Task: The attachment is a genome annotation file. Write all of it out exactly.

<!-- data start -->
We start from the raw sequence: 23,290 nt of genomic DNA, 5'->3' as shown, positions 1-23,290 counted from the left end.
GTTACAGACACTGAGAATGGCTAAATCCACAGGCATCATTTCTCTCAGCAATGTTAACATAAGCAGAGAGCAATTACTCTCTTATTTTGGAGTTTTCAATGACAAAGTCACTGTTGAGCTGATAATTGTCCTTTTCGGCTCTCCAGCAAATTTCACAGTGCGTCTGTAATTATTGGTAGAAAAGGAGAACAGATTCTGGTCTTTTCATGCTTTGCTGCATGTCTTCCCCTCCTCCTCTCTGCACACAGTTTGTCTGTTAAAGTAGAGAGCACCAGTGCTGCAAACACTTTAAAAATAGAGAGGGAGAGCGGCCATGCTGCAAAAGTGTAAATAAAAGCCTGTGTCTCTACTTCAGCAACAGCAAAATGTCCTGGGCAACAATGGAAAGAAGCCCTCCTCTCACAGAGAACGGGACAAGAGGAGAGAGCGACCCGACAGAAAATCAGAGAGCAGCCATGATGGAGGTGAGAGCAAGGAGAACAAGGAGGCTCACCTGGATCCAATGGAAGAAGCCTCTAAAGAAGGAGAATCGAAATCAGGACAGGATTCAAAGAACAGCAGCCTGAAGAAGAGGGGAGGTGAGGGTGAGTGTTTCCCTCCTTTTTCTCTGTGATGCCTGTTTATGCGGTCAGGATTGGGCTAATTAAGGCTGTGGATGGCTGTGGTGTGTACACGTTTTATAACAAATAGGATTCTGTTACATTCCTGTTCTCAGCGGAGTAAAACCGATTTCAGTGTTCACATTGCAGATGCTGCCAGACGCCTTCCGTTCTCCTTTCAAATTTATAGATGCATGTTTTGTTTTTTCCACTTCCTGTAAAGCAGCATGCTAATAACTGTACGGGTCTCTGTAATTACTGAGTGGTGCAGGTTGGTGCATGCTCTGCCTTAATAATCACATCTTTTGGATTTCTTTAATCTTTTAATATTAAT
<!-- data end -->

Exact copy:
We start from the raw sequence: 23,290 nt of genomic DNA, 5'->3' as shown, positions 1-23,290 counted from the left end.
GTTACAGACACTGAGAATGGCTAAATCCACAGGCATCATTTCTCTCAGCAATGTTAACATAAGCAGAGAGCAATTACTCTCTTATTTTGGAGTTTTCAATGACAAAGTCACTGTTGAGCTGATAATTGTCCTTTTCGGCTCTCCAGCAAATTTCACAGTGCGTCTGTAATTATTGGTAGAAAAGGAGAACAGATTCTGGTCTTTTCATGCTTTGCTGCATGTCTTCCCCTCCTCCTCTCTGCACACAGTTTGTCTGTTAAAGTAGAGAGCACCAGTGCTGCAAACACTTTAAAAATAGAGAGGGAGAGCGGCCATGCTGCAAAAGTGTAAATAAAAGCCTGTGTCTCTACTTCAGCAACAGCAAAATGTCCTGGGCAACAATGGAAAGAAGCCCTCCTCTCACAGAGAACGGGACAAGAGGAGAGAGCGACCCGACAGAAAATCAGAGAGCAGCCATGATGGAGGTGAGAGCAAGGAGAACAAGGAGGCTCACCTGGATCCAATGGAAGAAGCCTCTAAAGAAGGAGAATCGAAATCAGGACAGGATTCAAAGAACAGCAGCCTGAAGAAGAGGGGAGGTGAGGGTGAGTGTTTCCCTCCTTTTTCTCTGTGATGCCTGTTTATGCGGTCAGGATTGGGCTAATTAAGGCTGTGGATGGCTGTGGTGTGTACACGTTTTATAACAAATAGGATTCTGTTACATTCCTGTTCTCAGCGGAGTAAAACCGATTTCAGTGTTCACATTGCAGATGCTGCCAGACGCCTTCCGTTCTCCTTTCAAATTTATAGATGCATGTTTTGTTTTTTCCACTTCCTGTAAAGCAGCATGCTAATAACTGTACGGGTCTCTGTAATTACTGAGTGGTGCAGGTTGGTGCATGCTCTGCCTTAATAATCACATCTTTTGGATTTCTTTAATCTTTTAATATTAAT